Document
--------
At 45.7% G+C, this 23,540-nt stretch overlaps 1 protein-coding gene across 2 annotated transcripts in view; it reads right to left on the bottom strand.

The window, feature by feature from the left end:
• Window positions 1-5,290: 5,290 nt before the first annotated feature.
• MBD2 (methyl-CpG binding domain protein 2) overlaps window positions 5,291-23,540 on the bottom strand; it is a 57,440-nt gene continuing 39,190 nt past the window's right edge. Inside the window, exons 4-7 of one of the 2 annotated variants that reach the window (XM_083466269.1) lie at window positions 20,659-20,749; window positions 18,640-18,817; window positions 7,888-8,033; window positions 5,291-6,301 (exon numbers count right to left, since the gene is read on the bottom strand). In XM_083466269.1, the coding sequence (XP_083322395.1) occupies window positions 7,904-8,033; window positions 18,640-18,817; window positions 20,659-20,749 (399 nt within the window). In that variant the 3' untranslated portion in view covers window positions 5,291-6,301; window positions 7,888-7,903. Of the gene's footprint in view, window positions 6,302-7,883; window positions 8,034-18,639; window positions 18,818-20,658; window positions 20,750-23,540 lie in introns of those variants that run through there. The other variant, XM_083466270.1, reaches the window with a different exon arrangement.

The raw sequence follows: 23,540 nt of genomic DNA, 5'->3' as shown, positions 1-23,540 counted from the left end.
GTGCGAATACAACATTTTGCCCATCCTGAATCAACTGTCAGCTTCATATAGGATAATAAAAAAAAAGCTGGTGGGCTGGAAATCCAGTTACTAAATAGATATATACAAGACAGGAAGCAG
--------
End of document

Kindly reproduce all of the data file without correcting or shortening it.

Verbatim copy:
At 45.7% G+C, this 23,540-nt stretch overlaps 1 protein-coding gene across 2 annotated transcripts in view; it reads right to left on the bottom strand.

The window, feature by feature from the left end:
• Window positions 1-5,290: 5,290 nt before the first annotated feature.
• MBD2 (methyl-CpG binding domain protein 2) overlaps window positions 5,291-23,540 on the bottom strand; it is a 57,440-nt gene continuing 39,190 nt past the window's right edge. Inside the window, exons 4-7 of one of the 2 annotated variants that reach the window (XM_083466269.1) lie at window positions 20,659-20,749; window positions 18,640-18,817; window positions 7,888-8,033; window positions 5,291-6,301 (exon numbers count right to left, since the gene is read on the bottom strand). In XM_083466269.1, the coding sequence (XP_083322395.1) occupies window positions 7,904-8,033; window positions 18,640-18,817; window positions 20,659-20,749 (399 nt within the window). In that variant the 3' untranslated portion in view covers window positions 5,291-6,301; window positions 7,888-7,903. Of the gene's footprint in view, window positions 6,302-7,883; window positions 8,034-18,639; window positions 18,818-20,658; window positions 20,750-23,540 lie in introns of those variants that run through there. The other variant, XM_083466270.1, reaches the window with a different exon arrangement.

The raw sequence follows: 23,540 nt of genomic DNA, 5'->3' as shown, positions 1-23,540 counted from the left end.
GTGCGAATACAACATTTTGCCCATCCTGAATCAACTGTCAGCTTCATATAGGATAATAAAAAAAAAGCTGGTGGGCTGGAAATCCAGTTACTAAATAGATATATACAAGACAGGAAGCAG